Storm Water Management by a Regional Sewer District: Was It a Power Grab or a Logical Extension of Existing Powers?

Posted on February 5, 2014 by Michael Hardy

In the mid 1970’s, the City of Cleveland and some fifty plus surrounding communities created a sewer district now known as the Northeast Ohio Regional Sewer District (“NEORSD”) to handle sanitary and industrial discharges into Lake Erie, and several rivers, including the Cuyahoga.  Over time, however, the Cleveland area experienced considerable urban sprawl,  creating vast expanses of impervious surfaces in the form of parking lots and large clusters of office, shopping, Big Box, commercial and industrial facilities.  With the conversion of green space to impervious roofs and parking facilities, some of the communities began to experience more flooding and erosion problems.   Indeed, the Cleveland Metroparks, known as the “Emerald Necklace”  because of the park lands situated in the flood plains of the Cuyahoga, Chagrin, and Rocky Rivers, was particularly hard hit from the storm water runoff originating in the nearby suburbs.

To address storm water and erosion problems that were “regional” in scale, the NEORSD developed a program in 2010 that included the payment of fees by all property owners based on the amount of impervious surface areas, like driveways, parking areas, and roof tops.  The NEORSD expected to use these funds on projects that would alleviate flooding and stream erosion.  But there was no unanimity among the member communities of the NEORSD about the need for, or the type of program that the district wished to implement.  Approximately ten of those communities objected, in large part because their geographical  elevations were such that they likely would never benefit from the preventive measures.   Moreover, many of those communities already had their own expensive, capital intensive storm water systems.  Furthermore, a significant number of commercial property owners objected because of the hefty fees that they would pay based on the parking lots and roof structures they maintained.

To validate the regional program, the NEORSD filed a declaratory judgment action in the Court of Common Pleas in Cuyahoga County, where it prevailed.  But the dissenting communities and commercial property owners appealed, and secured a two to one appellate reversal in 2013.  The appeals court concluded that the sewer district did not have the authority to address storm water unless it was also contaminated with sewage.  The court of appeals did not reach the merits of the claim that the storm water fees were illegal taxes. (The NEORSD had billed approximately $35,000,000 in fees  by the time of the appeals court decision.)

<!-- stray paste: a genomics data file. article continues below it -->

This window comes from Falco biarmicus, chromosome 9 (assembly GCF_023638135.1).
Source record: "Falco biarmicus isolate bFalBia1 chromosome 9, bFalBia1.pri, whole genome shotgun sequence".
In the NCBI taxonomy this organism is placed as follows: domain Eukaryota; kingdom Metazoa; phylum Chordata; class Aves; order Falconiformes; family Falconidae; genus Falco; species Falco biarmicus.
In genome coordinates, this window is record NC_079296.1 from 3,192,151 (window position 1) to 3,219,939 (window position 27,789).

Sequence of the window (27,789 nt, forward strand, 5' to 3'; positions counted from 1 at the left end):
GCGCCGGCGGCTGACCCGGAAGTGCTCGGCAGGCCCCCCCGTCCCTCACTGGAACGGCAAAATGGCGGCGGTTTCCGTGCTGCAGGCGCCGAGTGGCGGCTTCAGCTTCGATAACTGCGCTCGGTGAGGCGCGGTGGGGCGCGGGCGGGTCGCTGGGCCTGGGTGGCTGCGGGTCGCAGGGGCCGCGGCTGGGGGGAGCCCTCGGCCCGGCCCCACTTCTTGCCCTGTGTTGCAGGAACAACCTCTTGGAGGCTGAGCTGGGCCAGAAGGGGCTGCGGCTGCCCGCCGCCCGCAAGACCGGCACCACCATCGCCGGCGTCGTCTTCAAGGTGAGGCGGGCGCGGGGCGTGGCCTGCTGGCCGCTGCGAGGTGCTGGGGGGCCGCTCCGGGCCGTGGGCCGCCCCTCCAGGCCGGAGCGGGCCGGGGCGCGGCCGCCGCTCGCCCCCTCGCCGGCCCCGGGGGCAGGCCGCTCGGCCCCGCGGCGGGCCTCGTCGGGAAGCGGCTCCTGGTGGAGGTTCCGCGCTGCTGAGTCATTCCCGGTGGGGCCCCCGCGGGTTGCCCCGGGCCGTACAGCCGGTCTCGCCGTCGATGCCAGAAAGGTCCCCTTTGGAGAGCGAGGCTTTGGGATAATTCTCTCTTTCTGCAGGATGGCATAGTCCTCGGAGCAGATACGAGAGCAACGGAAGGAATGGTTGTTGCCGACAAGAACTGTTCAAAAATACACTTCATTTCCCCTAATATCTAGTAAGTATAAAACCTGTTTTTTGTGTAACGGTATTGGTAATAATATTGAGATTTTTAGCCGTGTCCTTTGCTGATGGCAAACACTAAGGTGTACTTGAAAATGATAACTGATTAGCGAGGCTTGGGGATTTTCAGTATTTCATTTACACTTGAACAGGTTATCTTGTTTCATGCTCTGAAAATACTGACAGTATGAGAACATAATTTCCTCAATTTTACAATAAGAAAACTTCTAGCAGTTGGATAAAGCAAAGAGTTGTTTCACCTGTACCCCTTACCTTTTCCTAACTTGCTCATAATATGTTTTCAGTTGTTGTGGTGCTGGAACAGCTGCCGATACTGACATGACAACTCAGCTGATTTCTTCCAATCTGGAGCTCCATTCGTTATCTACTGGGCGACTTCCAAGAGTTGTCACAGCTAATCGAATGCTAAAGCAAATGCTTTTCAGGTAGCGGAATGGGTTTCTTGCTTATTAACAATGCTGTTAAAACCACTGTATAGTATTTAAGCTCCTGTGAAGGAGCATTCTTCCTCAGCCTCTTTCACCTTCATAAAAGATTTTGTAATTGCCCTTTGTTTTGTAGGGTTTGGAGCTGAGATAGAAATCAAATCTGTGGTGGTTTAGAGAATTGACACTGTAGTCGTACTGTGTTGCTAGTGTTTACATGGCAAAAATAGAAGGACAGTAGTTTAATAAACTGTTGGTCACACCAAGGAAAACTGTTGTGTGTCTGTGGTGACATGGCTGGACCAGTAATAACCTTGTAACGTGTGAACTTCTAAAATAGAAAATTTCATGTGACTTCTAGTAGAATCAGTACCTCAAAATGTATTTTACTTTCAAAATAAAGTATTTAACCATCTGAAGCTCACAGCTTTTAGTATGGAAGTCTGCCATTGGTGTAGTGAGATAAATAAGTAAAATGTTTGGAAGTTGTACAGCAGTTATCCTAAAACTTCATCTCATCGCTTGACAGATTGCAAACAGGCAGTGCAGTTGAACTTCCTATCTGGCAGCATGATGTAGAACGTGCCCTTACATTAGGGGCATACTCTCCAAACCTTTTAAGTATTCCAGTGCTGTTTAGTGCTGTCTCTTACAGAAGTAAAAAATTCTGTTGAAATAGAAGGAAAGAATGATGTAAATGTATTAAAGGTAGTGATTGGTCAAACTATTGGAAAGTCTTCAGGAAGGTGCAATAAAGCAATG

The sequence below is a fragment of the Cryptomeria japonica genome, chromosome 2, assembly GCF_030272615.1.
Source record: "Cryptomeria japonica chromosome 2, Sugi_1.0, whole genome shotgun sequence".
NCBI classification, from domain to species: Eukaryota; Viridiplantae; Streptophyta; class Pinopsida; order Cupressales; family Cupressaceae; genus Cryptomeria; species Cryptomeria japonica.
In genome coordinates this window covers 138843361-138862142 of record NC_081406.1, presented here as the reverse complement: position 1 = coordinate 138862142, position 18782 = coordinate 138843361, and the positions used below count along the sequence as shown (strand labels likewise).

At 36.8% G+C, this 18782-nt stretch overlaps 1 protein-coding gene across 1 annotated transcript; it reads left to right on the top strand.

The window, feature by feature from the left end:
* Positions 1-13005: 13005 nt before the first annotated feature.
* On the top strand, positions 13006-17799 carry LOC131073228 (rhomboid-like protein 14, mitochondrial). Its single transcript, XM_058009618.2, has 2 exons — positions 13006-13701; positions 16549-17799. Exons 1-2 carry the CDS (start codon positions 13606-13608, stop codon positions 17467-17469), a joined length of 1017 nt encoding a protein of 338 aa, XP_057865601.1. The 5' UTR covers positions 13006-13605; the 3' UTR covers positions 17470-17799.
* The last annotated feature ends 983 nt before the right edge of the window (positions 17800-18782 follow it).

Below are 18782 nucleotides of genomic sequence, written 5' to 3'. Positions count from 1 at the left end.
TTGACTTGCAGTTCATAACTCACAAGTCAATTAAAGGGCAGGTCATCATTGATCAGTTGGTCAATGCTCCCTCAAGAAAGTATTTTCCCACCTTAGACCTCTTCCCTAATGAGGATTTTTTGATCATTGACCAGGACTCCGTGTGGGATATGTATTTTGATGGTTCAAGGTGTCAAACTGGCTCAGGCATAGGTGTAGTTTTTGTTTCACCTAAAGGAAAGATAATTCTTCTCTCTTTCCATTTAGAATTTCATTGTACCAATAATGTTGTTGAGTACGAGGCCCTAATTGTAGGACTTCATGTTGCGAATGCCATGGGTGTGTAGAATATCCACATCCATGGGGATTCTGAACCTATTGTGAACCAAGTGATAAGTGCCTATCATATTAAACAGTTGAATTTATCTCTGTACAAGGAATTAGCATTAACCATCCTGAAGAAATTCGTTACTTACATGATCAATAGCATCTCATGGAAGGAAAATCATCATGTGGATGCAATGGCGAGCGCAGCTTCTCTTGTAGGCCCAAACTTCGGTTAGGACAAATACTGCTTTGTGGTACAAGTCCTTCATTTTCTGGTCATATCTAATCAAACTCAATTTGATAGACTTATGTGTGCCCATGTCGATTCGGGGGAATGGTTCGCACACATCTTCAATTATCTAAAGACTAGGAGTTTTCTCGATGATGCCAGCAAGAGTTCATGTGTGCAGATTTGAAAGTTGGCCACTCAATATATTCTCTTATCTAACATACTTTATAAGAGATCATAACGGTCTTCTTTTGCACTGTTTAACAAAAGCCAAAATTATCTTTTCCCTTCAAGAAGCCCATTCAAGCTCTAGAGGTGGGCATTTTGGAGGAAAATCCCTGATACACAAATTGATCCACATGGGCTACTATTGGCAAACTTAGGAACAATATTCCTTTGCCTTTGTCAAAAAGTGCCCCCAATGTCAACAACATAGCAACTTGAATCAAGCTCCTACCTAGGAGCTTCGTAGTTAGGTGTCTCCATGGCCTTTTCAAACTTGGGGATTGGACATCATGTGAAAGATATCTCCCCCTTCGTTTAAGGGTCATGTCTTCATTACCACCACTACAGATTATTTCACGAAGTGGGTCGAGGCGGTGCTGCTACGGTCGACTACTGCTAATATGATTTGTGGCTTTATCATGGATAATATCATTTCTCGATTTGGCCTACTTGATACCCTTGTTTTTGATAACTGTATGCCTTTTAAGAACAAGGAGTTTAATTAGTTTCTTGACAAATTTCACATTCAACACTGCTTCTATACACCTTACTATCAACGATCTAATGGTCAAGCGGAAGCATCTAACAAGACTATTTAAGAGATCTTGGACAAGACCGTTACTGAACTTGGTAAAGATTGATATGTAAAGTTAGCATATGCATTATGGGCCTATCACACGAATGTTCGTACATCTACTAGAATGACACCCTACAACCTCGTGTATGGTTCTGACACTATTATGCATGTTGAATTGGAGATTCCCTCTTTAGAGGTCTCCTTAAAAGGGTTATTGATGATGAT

The NEORSD has appealed the decision to the Ohio Supreme Court, with significant amicus support.  The dissenting communities and the commercial property owners have urged the Ohio Supreme Court to decline to hear the case, and claim that the legislative process in the General Assembly is the proper place to balance the political considerations that might be involved in a fee supported regional storm water management plan.  They claim that the current plan is nothing more than power grab and illegal tax by an unelected and unaccountable body.  The NEORSD, on the other hand, argues that the storm water problems know no political boundaries, and thus its regional, holistic approach is far superior to the piecemeal, community by community approach that previously existed.

As of this note, the Ohio Supreme Court has not decided whether it will take the case.  The underlying court of appeals decision can be accessed here.